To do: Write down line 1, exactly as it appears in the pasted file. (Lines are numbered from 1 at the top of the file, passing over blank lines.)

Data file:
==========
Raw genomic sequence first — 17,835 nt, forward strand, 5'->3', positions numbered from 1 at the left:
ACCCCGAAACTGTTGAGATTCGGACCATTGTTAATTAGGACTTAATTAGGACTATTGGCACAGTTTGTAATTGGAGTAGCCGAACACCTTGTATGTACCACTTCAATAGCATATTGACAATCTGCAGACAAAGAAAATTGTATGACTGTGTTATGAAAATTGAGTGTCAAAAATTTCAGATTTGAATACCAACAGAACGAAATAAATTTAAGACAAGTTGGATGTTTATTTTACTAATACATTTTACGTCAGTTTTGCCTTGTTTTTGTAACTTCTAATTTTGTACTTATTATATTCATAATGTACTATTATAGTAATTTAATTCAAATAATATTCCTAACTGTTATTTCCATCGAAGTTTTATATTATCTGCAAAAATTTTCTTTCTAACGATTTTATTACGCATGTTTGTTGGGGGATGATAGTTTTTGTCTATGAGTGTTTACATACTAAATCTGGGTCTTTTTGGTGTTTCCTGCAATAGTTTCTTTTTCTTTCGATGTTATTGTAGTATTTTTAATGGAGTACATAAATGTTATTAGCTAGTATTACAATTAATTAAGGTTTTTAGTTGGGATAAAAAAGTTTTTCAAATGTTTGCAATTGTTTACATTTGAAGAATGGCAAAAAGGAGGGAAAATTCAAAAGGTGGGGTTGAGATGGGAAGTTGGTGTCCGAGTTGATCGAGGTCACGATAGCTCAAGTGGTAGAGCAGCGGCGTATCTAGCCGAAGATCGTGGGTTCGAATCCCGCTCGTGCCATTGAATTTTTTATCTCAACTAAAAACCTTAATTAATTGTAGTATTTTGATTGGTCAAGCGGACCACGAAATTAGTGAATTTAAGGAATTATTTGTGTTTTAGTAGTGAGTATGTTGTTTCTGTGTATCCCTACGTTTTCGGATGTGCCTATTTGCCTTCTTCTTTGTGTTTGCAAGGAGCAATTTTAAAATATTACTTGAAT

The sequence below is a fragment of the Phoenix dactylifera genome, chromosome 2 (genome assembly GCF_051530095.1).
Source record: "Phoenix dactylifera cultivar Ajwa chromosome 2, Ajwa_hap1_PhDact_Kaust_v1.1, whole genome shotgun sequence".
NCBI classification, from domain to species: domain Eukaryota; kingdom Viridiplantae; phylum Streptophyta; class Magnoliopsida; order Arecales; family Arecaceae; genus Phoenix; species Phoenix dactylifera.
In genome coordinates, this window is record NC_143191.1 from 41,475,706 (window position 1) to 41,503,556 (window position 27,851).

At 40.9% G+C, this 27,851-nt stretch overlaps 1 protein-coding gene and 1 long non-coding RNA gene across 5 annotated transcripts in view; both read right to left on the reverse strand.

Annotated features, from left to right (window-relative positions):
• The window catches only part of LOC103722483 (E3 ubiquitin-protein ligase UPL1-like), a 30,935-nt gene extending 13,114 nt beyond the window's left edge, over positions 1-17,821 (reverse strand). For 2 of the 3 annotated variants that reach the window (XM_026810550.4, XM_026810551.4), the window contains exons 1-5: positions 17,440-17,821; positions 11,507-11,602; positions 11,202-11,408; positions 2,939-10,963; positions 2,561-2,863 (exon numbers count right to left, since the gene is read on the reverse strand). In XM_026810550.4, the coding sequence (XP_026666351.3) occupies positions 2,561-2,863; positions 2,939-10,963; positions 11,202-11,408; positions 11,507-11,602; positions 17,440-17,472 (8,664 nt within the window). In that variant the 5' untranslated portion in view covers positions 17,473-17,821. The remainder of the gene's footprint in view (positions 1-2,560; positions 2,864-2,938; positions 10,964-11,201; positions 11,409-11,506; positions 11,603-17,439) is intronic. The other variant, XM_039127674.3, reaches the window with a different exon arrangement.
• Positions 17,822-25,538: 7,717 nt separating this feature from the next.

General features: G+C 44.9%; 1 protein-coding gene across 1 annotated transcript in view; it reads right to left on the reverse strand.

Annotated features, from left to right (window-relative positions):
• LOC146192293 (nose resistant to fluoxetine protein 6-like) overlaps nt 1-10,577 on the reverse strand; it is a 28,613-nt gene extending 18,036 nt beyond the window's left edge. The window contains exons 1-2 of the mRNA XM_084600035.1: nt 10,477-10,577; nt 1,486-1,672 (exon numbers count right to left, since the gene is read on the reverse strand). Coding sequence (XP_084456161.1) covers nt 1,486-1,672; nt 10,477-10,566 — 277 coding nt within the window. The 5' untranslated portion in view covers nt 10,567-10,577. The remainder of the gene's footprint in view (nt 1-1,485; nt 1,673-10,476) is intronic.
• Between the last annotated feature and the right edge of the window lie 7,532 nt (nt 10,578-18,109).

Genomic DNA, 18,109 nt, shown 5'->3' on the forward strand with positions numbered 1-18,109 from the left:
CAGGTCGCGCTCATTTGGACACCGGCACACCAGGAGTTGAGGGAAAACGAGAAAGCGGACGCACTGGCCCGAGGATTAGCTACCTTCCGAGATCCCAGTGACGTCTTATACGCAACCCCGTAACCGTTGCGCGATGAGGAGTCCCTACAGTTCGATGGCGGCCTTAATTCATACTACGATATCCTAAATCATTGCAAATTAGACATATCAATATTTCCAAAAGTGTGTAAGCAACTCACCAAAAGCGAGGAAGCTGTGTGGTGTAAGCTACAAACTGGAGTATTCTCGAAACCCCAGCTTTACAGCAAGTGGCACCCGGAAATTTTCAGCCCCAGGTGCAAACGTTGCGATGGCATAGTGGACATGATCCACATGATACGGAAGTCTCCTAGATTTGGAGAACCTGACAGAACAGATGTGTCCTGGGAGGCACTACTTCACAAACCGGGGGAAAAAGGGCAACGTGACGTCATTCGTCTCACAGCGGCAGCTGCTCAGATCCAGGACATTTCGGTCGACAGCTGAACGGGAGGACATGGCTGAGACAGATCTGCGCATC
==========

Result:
Raw genomic sequence first — 17,835 nt, forward strand, 5'->3', positions numbered from 1 at the left: